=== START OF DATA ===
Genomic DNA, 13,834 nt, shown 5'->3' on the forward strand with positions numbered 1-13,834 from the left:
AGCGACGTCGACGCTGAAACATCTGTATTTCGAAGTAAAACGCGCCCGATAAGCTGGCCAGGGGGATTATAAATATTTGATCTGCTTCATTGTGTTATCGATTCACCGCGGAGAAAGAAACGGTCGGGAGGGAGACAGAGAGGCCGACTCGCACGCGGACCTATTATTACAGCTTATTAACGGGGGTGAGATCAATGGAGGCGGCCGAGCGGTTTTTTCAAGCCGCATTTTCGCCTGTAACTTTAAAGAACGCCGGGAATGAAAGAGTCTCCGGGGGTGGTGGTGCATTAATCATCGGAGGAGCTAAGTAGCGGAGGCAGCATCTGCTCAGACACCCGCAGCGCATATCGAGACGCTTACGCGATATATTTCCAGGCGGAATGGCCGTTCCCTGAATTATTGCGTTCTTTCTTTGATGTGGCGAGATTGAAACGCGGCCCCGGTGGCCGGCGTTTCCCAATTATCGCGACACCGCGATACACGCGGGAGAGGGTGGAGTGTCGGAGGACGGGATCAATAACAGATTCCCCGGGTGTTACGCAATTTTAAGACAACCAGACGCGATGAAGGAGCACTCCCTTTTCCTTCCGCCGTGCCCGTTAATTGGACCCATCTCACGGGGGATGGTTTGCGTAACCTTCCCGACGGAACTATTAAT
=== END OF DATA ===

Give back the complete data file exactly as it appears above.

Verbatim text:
Genomic DNA, 13,834 nt, shown 5'->3' on the forward strand with positions numbered 1-13,834 from the left:
AGCGACGTCGACGCTGAAACATCTGTATTTCGAAGTAAAACGCGCCCGATAAGCTGGCCAGGGGGATTATAAATATTTGATCTGCTTCATTGTGTTATCGATTCACCGCGGAGAAAGAAACGGTCGGGAGGGAGACAGAGAGGCCGACTCGCACGCGGACCTATTATTACAGCTTATTAACGGGGGTGAGATCAATGGAGGCGGCCGAGCGGTTTTTTCAAGCCGCATTTTCGCCTGTAACTTTAAAGAACGCCGGGAATGAAAGAGTCTCCGGGGGTGGTGGTGCATTAATCATCGGAGGAGCTAAGTAGCGGAGGCAGCATCTGCTCAGACACCCGCAGCGCATATCGAGACGCTTACGCGATATATTTCCAGGCGGAATGGCCGTTCCCTGAATTATTGCGTTCTTTCTTTGATGTGGCGAGATTGAAACGCGGCCCCGGTGGCCGGCGTTTCCCAATTATCGCGACACCGCGATACACGCGGGAGAGGGTGGAGTGTCGGAGGACGGGATCAATAACAGATTCCCCGGGTGTTACGCAATTTTAAGACAACCAGACGCGATGAAGGAGCACTCCCTTTTCCTTCCGCCGTGCCCGTTAATTGGACCCATCTCACGGGGGATGGTTTGCGTAACCTTCCCGACGGAACTATTAAT